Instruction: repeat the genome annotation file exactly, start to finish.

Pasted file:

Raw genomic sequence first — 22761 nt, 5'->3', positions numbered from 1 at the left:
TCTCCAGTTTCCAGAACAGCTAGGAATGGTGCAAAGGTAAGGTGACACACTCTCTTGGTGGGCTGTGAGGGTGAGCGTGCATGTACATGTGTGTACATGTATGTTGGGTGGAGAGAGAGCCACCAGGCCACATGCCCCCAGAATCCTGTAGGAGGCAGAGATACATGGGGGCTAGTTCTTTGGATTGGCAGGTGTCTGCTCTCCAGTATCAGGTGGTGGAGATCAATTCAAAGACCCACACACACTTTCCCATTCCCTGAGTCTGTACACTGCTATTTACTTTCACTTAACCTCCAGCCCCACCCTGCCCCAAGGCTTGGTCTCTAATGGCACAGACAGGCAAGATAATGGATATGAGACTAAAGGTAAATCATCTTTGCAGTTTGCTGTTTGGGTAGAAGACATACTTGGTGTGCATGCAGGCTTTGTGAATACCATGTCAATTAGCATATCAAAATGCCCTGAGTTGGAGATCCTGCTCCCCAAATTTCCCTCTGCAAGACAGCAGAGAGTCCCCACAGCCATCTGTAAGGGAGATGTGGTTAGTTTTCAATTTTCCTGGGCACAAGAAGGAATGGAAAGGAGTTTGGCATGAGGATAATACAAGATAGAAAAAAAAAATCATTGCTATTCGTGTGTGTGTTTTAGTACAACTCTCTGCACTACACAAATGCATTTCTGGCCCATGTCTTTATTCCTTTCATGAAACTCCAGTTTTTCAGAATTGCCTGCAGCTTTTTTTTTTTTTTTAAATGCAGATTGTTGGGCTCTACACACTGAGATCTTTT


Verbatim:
Raw genomic sequence first — 22761 nt, 5'->3', positions numbered from 1 at the left:
TCTCCAGTTTCCAGAACAGCTAGGAATGGTGCAAAGGTAAGGTGACACACTCTCTTGGTGGGCTGTGAGGGTGAGCGTGCATGTACATGTGTGTACATGTATGTTGGGTGGAGAGAGAGCCACCAGGCCACATGCCCCCAGAATCCTGTAGGAGGCAGAGATACATGGGGGCTAGTTCTTTGGATTGGCAGGTGTCTGCTCTCCAGTATCAGGTGGTGGAGATCAATTCAAAGACCCACACACACTTTCCCATTCCCTGAGTCTGTACACTGCTATTTACTTTCACTTAACCTCCAGCCCCACCCTGCCCCAAGGCTTGGTCTCTAATGGCACAGACAGGCAAGATAATGGATATGAGACTAAAGGTAAATCATCTTTGCAGTTTGCTGTTTGGGTAGAAGACATACTTGGTGTGCATGCAGGCTTTGTGAATACCATGTCAATTAGCATATCAAAATGCCCTGAGTTGGAGATCCTGCTCCCCAAATTTCCCTCTGCAAGACAGCAGAGAGTCCCCACAGCCATCTGTAAGGGAGATGTGGTTAGTTTTCAATTTTCCTGGGCACAAGAAGGAATGGAAAGGAGTTTGGCATGAGGATAATACAAGATAGAAAAAAAAAATCATTGCTATTCGTGTGTGTGTTTTAGTACAACTCTCTGCACTACACAAATGCATTTCTGGCCCATGTCTTTATTCCTTTCATGAAACTCCAGTTTTTCAGAATTGCCTGCAGCTTTTTTTTTTTTTTTAAATGCAGATTGTTGGGCTCTACACACTGAGATCTTTT